ESCANABA - The United States supports innovation and growth; yet also supports equal rights and the "common good." Public education was built upon these ideas, to see that all children can get an equal opportunity for a quality education. Obviously it has been a work-in-progress, as our society has identified more and more things for schools to address, going way beyond "reading, writing, and math." Schools and staff members have constantly adjusted to these increasing expectations, yet they persist despite the challenges, knowing that the students we educate today will be our citizens of tomorrow.
Along with addressing state and federal expectations, schools continue to be formed and reformed in the eyes of communities. Maintaining traditions and creating new ones strengthens the glue that holds communities together, and helps to create a sense of belonging. A special kinship within our school community develops, along with a strong sense of pride. This is so true of Escanaba Area Public Schools, but also true in all of our Upper Peninsula schools! Special things such as this help to make Escanabawell, Escanaba! Imagine if all of this suddenly was to be taken away. It may be, unless our citizens and families take action.
The legislature is debating several bills designed to "reform schools," changing the instructional delivery system as well as the funding structure. The debate is being rushed in these next few weeks, even though the implications of such changes have not been thoroughly researched. While the impetus appears to be "reform," it really stems from a financial standpoint, putting our children at risk, making them the guinea pigs of the ultimate experiment for educational reform. Funding for public schools has been slashed in the last few years, forcing schools to cut staff and programs.
Thankfully due to our generosity of our communities, and the commitments of our families and staff, we haven't sunk, but what the state is considering could very well be the final straw. Given that our schools have not had a reliable funding stream and have been forced to make drastic cuts over the last five years, it is ironic that it is now, that certain individuals in our state are seeing fit to deliver the final blow.
Some of these new bills are HB 6004 and SB 1358 which would expand the power of the Educational Achievement Authority beyond the bottom 5 percent of school districts and provides for state control over unused school buildings (in the house version). New forms of schools (cheaper) could be created under this legislation, and these schools would not be held to the same high standard as existing public schools. State funds would be diverted to these new schools, lessening what could be given to existing schools. Our students deserve a high quality education, with research-based instruction, delivered by highly qualified staff.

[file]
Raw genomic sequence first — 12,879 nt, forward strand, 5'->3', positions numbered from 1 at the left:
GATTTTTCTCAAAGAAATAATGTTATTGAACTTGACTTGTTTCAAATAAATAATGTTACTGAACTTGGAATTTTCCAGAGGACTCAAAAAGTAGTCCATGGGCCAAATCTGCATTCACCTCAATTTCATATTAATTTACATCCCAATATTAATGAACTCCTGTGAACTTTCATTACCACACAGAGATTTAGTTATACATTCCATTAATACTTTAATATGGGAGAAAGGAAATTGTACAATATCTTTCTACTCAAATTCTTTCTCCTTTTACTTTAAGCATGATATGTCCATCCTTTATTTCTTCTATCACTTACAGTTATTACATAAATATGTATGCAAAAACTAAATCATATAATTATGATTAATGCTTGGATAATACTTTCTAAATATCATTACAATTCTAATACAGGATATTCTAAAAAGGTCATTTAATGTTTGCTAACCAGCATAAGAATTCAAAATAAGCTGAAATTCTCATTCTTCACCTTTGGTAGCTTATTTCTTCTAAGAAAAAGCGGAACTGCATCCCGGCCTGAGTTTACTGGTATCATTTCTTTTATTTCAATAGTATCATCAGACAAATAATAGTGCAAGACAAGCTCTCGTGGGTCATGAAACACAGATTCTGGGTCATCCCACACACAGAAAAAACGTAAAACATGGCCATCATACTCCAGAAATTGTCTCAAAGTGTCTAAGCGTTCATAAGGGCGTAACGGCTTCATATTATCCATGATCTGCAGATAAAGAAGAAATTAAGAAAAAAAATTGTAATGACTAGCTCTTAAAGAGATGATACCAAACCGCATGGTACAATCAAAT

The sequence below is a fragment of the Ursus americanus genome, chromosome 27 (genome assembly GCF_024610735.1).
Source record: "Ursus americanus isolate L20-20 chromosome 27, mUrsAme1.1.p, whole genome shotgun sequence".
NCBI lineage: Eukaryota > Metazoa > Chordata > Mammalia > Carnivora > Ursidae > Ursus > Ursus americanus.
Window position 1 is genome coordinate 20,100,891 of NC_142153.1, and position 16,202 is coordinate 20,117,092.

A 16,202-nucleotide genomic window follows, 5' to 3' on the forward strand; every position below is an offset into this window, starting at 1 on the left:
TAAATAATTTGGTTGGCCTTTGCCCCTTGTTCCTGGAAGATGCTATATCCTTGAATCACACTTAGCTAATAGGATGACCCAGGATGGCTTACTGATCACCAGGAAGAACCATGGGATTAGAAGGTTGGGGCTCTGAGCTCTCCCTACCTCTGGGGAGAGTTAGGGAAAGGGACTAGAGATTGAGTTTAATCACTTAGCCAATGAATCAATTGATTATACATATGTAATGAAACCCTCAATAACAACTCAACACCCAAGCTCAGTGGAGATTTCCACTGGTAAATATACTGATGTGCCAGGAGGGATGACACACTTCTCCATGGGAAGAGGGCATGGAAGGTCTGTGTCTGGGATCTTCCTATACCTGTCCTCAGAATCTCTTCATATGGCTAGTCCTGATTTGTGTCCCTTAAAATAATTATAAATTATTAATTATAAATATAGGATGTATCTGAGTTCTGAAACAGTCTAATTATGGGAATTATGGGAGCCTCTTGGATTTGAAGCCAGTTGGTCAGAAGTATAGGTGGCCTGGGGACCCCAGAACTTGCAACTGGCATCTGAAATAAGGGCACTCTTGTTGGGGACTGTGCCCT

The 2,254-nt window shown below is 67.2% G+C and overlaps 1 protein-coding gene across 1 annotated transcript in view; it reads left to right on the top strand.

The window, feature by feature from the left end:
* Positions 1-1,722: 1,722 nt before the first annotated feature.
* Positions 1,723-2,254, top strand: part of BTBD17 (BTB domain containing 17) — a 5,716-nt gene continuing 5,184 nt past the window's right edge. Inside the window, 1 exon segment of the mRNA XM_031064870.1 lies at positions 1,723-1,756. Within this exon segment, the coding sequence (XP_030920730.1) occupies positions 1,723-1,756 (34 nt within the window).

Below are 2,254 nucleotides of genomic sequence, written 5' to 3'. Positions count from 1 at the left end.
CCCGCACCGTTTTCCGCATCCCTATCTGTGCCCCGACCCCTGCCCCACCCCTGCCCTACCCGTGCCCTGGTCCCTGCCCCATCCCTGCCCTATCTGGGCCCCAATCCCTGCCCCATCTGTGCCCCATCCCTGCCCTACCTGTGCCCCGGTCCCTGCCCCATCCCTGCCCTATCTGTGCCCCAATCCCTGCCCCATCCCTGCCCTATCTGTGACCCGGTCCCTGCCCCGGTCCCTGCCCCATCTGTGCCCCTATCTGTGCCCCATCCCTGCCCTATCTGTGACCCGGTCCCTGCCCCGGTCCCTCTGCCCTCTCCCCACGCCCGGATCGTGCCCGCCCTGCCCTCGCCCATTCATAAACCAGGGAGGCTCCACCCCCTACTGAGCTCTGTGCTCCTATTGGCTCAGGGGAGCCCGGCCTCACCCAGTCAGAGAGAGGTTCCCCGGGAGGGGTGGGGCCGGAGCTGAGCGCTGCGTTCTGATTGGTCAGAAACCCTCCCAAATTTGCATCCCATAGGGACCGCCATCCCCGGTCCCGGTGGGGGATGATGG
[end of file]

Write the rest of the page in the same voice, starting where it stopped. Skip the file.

The state contracted with the Oxford Foundation to look into a funding structure that supports Governor Snyder's vision of schools. Again, while perhaps well intentioned, the end game for these recommendations provides our students with an untested, shaky educational delivery system with no guarantee that it will actually work. Plopping a student in front of a computer to take an online class without a "guide on the side" does not assure a student will learn to the depth our colleges and businesses expect. How does this make a student college and career ready? These drastic changes do not maintain an equitable share of instructional support for all children, and makes budget forecasting next to impossible for school districts. Parents have not had a good opportunity to understand what it would mean for their children nor have community members had enough information to know what it would mean for their schools' programs and traditions. What has the Escanaba Area Public Schools and the majority of our state's schools done so wrong to warrant such radical action? The answer is "nothing." So why the big push now?
I am not against change, nor am I against educational reform. However, I am not for rushing through something just to "get it done," without regard to the consequences. We need to serve all children and invest in our schools so we can ensure the future "common good" of our society.
The state is responsible for maintaining our roads, forests, police, and prisons, but it is also vested with appropriately supporting its schools. I understand we need to be wise with our funding, but at the same time we cannot be careless with our goals. Children are much too important, and they deserve better. Our families and communities deserve better. Please contact your representatives in our state legislature and tell them to be thoughtful with their decision-making.
- - -
Michele Lemire is superintendent of Escanaba Area Public Schools